I’ve met a lot of people who hated Wild but when I read it, quickly and without stopping, I felt like the book had become a permanent part of me. It’s words and story stand out clearly in my mind and when I reflect on it, I first feel the story somewhere within me behind my sternum, near my heart. It is not a tale I have experienced but it’s something I read and thought, “Oh yes, I could see this happening to me or someone like me.” It also pulls me outside. No, I don’t want to lose all my toenails nor venture into the woods with an improperly packed bag and not nearly enough camping knowledge. I do; however, want to experience the meditation of a solo hike in the woods.

And so this is me, if I were a list of books.

This I Believe

Last year I created a reading list at work, where I had everyone submit book recommendations. I compiled them all together to make a fantastic list of reads. I may have been the only one who got really excited about this list but lists and books represent two of my favorite things! (Dork alert.) I’ve made it my mission to read as many books on the list as possible (except the ones that I’m just really not interested in- can’t be too extreme). There’s probably 80 or so books on there.


So far I’ve read:

  • Beach Music by Pat Conroy- Very interesting read but most certainly written for a different generation. I felt I would have gotten a lot more about of it if I was my parents’ age.
  • I Know This Much is True by Wally Lamb- Absolutely loved it… until the ending which was delivered all neatly wrapped in a big ol’ bow. Little disappointed there.
  • Wild by Cheryl Strayed- Loved every minute of this book. Have not seen the movie yet but I’m hoping to this week.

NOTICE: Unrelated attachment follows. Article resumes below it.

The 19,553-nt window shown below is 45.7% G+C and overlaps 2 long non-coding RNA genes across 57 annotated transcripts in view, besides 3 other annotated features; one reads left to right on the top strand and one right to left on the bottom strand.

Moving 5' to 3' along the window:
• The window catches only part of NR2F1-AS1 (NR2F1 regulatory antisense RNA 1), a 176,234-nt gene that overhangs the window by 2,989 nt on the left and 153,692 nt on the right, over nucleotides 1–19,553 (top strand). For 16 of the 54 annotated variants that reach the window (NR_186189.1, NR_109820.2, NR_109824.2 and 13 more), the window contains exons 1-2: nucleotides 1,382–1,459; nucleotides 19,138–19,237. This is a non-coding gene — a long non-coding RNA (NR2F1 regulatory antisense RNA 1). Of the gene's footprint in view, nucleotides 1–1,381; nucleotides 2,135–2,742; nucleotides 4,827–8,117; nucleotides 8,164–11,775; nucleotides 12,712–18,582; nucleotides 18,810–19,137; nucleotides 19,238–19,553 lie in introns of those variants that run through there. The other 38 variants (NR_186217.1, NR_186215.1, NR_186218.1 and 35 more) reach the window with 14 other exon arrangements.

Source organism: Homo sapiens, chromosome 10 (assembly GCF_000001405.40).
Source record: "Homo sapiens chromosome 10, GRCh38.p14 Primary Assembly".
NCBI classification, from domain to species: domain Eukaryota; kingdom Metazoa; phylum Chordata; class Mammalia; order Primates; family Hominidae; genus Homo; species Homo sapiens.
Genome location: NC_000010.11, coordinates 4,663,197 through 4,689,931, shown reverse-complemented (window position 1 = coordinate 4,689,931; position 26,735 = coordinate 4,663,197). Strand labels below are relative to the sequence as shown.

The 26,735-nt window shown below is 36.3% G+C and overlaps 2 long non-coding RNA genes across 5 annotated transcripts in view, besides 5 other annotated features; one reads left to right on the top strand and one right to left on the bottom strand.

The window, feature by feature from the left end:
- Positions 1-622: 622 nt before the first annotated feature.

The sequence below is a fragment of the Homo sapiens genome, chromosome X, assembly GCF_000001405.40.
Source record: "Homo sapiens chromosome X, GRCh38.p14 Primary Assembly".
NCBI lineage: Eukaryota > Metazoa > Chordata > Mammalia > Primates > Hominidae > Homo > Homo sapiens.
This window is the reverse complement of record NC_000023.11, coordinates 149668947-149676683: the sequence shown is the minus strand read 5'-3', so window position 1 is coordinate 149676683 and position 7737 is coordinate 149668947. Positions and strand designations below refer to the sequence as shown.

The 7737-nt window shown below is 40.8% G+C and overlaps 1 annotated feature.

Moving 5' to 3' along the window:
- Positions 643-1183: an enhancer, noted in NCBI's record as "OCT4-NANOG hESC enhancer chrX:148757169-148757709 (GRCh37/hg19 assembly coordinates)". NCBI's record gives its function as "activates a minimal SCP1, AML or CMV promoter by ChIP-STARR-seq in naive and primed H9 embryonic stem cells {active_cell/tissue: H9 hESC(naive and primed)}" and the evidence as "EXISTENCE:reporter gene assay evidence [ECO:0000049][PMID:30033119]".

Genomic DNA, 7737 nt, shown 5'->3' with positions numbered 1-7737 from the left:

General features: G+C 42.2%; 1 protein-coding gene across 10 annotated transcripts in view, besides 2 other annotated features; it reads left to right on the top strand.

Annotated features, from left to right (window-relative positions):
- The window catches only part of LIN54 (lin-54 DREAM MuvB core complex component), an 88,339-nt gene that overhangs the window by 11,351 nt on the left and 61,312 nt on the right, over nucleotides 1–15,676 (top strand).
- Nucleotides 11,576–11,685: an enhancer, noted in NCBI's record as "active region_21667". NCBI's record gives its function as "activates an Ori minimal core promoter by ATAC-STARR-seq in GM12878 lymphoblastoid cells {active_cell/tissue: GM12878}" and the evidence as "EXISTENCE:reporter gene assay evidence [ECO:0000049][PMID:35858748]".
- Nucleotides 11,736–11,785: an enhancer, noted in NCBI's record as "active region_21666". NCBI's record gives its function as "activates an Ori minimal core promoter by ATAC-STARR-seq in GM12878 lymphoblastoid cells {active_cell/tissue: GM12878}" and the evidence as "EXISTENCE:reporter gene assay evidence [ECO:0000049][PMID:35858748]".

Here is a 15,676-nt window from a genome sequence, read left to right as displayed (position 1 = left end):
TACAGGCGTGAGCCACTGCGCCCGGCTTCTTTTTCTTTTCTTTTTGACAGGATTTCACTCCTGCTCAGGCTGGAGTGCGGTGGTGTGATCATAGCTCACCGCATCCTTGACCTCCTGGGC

For Christmas this year I asked for a couple books off the list including This I Believe: The Personal Philosophies of Remarkable Men and Women. It’s based on the NPR series that existed both in the 1950s and in the 2000s. It’s been a really incredible read. I want to share with you a couple of lines that I thought have been pretty poignant.


“Give, give, give–what is the point of having experiences, knowledge, or talent if I don’t give it away? Of having stories if I don’t tell them to others? Of having wealth if I don’t share it? I don’t intend to be cremated with any of it. It is in giving that I connect with others, with the world, and with the divine.” -Isabel Allende


“The most beautiful thing we can experience is the mysterious–the knowledge of the existence of something unfathomable to us, the manifestation of the most profound reason coupled with the most brilliant beauty.” – Albert Einstein


“I believe in the power and mystery of naming things. Language has the capacity to transform our cells, rearrange our learned patterns of behavior and redirect our thinking. I believe in naming what’s right in front of us because that is often what is most invisible.” -Eve Ensler


“It would be folly for an individual to seek to do better- to do better than to go on in his own imperfect way, making his mistakes, riding out the rough and bewildering, exciting and beautiful storm of life until the day he dies.” – Oscar Hammerstein II


“I believe in the creative powers of the unknown. I believe in the exhilaration of standing at the boundary between the known and the unknown. I believe in the unanswered questions of children.”   -Alan Lightman

Highly recommend it y’all.